does. Also if there is confusion caused by deps it can show why (if X's idea of dep lists in A and
B is out of date).



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Raphael Hertzog 03-07-2012 06:46 AM

dep-trace v. tsort (dpkg, source, bsd, reason)
 
On Tue, 06 Mar 2012, John D. Hendrickson and Sara Darnell wrote:
> Debian [easily] installs 850 pkgs at a time: each having
> dependencies. Dependencies are resolved to to build the list: BUT
> the order to install / configure is un-ordered.

There is an order for the configuration since we ensure that dependencies
are satisfied during the postinst configure (except loops). If it fails
despite this, then it's a bug in the dependencies (or something entirely
unrelated).

So I fail to see your point really.

Cheers,
--
Raphaël Hertzog ◈ Debian Developer

Pre-order a copy of the Debian Administrator's Handbook and help
liberate it: http://debian-handbook.info/liberation/


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"John D. Hendrickson and Sara Darnell" 03-07-2012 04:51 PM

dep-trace v. tsort (dpkg, source, bsd, reason)
 
Thanks ! I'm sure someone "is aware" :) Was not sure it posted.

Correct and yes your right, but not "optimal". Let's say apt selected this depends list:

A
B C
D

All satisfied as a list to install, yes. Should work, the book says.

But if installed in order "C B D A" it may cause headaches (see below).

If optionally applied in order "A B C D", sorted by deps, success is more likely.

If ever you need "low level" depends sorter you'll know one exists, have one to look at or compare to.

Have a good day thanks much for the question,

John


#### examples #####

#0 I see many avoid using Pre-Depends, as it's "strict", when they could
and the rules suggest not to use Pre-Depends without permission ?

#1 if C is alpha and made some assumption about B already existing
if running system / user tries using C before B is ready

#2 if install stops (ie, Ctrl-C) and system breaks until corrected
(ex: C is an admin util, B is perl, to run C to get work done
you need both B C installed, but your power got shut off after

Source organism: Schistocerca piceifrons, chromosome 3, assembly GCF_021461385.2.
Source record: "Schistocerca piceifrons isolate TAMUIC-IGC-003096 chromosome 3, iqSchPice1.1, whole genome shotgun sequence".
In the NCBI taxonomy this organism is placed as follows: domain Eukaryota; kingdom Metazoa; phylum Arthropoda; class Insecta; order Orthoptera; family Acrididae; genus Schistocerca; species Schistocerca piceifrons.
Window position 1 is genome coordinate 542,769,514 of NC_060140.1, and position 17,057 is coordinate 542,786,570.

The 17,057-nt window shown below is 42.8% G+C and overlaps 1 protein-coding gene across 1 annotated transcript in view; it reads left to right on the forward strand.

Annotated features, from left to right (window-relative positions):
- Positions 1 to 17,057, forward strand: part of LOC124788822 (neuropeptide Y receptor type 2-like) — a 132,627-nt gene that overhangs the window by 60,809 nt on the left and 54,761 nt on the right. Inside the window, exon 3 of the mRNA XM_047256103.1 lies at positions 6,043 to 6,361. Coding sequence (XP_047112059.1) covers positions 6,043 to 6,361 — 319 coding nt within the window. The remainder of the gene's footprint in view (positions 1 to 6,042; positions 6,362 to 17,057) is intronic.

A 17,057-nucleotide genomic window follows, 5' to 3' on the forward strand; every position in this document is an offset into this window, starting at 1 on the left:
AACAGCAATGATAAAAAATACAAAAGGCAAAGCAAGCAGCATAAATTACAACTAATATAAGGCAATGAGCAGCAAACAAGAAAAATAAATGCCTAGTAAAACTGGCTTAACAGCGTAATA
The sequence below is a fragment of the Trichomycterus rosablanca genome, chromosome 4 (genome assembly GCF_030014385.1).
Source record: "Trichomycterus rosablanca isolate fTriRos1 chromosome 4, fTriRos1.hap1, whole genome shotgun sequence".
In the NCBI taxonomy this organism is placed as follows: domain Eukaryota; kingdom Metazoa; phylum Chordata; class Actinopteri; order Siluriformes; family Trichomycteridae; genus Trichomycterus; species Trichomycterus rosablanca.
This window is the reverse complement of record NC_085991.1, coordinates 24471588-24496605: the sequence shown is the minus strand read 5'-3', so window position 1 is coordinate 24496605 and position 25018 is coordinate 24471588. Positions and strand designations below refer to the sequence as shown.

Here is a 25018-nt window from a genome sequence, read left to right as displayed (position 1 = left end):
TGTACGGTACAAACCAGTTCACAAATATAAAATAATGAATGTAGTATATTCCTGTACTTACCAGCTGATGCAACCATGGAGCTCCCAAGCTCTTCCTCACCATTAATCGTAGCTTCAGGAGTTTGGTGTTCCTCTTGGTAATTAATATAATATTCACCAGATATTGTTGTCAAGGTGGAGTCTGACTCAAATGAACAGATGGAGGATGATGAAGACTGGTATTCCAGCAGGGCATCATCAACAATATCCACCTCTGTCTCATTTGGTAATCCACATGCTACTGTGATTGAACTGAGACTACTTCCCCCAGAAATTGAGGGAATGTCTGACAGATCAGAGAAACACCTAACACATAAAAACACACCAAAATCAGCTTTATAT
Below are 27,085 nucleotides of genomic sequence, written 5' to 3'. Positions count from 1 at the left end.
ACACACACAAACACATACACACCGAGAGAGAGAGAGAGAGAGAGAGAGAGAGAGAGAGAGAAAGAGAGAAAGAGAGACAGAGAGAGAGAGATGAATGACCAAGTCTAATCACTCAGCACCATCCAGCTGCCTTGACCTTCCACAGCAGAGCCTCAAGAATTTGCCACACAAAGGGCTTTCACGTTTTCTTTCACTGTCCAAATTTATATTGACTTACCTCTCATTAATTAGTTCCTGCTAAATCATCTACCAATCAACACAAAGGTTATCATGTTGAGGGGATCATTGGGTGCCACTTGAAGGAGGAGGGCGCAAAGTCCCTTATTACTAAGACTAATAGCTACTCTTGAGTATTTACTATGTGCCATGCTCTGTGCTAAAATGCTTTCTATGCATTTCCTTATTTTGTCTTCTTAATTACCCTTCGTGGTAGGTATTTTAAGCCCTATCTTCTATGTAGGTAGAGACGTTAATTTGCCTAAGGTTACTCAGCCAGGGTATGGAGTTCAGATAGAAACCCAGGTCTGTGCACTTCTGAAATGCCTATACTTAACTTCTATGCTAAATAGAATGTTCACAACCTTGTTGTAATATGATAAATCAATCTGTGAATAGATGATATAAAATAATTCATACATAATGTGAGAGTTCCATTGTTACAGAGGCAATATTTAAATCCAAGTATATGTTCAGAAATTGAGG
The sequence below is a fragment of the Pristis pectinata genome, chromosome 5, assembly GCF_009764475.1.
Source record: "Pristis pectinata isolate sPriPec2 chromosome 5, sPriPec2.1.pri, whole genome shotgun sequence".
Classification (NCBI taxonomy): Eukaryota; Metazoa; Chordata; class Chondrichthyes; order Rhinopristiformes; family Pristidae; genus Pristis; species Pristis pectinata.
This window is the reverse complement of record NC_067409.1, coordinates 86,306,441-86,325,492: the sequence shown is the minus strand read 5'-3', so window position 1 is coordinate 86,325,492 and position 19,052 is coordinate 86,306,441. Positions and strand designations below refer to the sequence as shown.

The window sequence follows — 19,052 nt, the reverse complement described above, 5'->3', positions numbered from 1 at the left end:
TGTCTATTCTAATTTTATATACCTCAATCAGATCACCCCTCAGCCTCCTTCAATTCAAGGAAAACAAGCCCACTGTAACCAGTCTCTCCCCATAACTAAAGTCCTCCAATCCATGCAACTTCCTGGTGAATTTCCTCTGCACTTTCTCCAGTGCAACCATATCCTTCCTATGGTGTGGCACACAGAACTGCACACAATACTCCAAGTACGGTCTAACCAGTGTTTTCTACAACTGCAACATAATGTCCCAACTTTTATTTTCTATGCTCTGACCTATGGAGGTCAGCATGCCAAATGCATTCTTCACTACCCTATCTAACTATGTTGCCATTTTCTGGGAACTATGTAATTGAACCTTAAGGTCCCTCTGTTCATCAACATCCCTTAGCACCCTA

400 pkgs, leaving you with C but not B and maybe both broken)

#3 once a break happens there "are no rules" per say and both may have
difficulties installing after that

These kinds of things can be frustrating and time consuming.
The longer the install list, the more chance of mistakes or partial install.

##### in a 90's release, "buzz", install guide called lack of order "a bit loopy"


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Goswin von Brederlow 03-08-2012 04:28 AM

dep-trace v. tsort (dpkg, source, bsd, reason)
 
"John D. Hendrickson and Sara Darnell" <johnandsara2@cox.net> writes:

> Thanks ! I'm sure someone "is aware" :) Was not sure it posted.
>
> Correct and yes your right, but not "optimal". Let's say apt selected this depends list:
>
> A
> B C
> D
>
> All satisfied as a list to install, yes. Should work, the book says.
>
> But if installed in order "C B D A" it may cause headaches (see below).

If it causes headaches then the packages are bugy because they did not
set the right dependencies. And if they did not set the right
dependencies no sorting tool will be able to sort them magically right.
Apt and dpkg already use all the dependency informations to sort
packages correctly. The order they find is not unique but is no better
or worse than any other order that doesn't break the dependency
restrictions.

> If optionally applied in order "A B C D", sorted by deps, success is more likely.

The dependencies of packages define a partial order and any order that
does not violate that partial order has to succeed. Otherwise the
packages dependencies are buggy.

And since people don't always install "A B C D" as set but frequently
just update a subset it is pretty much garantied that over time and many
many users any order of that set that is allowed will be tried. So this
really is a must work. There is no "is more likely", it has to work in
any order.

> ##### in a 90's release, "buzz", install guide called lack of order "a bit loopy"